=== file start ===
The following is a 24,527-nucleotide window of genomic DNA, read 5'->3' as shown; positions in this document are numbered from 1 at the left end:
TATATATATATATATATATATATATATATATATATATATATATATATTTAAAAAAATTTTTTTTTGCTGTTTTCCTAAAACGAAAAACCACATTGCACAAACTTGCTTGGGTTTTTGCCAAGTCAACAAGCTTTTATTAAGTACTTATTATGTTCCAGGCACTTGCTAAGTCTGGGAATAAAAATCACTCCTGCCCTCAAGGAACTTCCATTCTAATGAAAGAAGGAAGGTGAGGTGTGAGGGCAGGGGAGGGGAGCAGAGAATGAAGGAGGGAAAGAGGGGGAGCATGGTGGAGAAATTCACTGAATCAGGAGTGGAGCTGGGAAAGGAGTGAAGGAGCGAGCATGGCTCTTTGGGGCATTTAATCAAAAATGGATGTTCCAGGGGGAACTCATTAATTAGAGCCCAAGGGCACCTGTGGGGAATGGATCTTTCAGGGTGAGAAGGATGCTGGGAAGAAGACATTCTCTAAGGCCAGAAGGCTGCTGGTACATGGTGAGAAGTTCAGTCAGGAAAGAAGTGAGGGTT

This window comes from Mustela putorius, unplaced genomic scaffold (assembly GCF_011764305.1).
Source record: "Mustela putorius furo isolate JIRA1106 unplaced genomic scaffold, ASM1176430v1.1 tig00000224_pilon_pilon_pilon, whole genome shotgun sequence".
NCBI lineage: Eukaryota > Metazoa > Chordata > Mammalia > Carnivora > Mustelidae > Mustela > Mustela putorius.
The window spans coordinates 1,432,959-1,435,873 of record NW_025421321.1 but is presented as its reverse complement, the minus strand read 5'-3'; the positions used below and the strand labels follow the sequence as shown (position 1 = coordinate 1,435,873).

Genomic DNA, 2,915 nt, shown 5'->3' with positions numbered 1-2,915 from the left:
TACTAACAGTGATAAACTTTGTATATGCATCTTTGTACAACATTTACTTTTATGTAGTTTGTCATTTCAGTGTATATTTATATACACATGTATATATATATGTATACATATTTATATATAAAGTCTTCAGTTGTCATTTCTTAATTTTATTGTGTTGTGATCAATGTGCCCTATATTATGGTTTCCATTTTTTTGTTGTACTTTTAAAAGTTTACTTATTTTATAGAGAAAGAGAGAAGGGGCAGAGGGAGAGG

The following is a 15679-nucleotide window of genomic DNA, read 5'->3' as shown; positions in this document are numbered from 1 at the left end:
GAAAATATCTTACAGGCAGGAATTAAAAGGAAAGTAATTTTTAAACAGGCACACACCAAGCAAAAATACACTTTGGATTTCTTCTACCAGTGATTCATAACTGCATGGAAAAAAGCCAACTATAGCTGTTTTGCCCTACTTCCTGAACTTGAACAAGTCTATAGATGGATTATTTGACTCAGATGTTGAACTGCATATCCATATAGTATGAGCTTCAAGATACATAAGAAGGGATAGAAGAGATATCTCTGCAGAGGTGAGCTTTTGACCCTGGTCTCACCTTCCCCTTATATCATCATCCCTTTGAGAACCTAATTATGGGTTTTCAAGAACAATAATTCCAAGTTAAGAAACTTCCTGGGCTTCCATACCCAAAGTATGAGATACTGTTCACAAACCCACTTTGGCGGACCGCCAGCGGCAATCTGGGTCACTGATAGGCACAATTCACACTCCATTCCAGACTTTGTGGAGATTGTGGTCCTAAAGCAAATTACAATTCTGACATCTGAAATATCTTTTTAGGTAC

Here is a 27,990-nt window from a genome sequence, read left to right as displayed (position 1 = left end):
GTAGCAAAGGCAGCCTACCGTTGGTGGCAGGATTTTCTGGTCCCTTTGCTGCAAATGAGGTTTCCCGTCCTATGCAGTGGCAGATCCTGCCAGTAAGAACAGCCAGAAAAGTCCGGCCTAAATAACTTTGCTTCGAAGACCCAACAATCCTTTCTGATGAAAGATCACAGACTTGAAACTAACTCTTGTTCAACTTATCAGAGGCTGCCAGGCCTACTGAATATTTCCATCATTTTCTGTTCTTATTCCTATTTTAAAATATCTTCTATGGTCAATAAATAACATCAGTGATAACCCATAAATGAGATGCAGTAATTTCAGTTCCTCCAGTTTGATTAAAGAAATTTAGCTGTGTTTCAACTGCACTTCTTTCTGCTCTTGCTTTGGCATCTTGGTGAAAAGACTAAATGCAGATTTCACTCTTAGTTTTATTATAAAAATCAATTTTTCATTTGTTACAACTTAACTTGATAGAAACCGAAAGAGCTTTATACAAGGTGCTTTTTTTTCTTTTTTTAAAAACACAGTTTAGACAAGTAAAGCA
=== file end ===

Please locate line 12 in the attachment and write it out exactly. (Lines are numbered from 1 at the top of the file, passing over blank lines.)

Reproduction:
GTAGCAAAGGCAGCCTACCGTTGGTGGCAGGATTTTCTGGTCCCTTTGCTGCAAATGAGGTTTCCCGTCCTATGCAGTGGCAGATCCTGCCAGTAAGAACAGCCAGAAAAGTCCGGCCTAAATAACTTTGCTTCGAAGACCCAACAATCCTTTCTGATGAAAGATCACAGACTTGAAACTAACTCTTGTTCAACTTATCAGAGGCTGCCAGGCCTACTGAATATTTCCATCATTTTCTGTTCTTATTCCTATTTTAAAATATCTTCTATGGTCAATAAATAACATCAGTGATAACCCATAAATGAGATGCAGTAATTTCAGTTCCTCCAGTTTGATTAAAGAAATTTAGCTGTGTTTCAACTGCACTTCTTTCTGCTCTTGCTTTGGCATCTTGGTGAAAAGACTAAATGCAGATTTCACTCTTAGTTTTATTATAAAAATCAATTTTTCATTTGTTACAACTTAACTTGATAGAAACCGAAAGAGCTTTATACAAGGTGCTTTTTTTTCTTTTTTTAAAAACACAGTTTAGACAAGTAAAGCA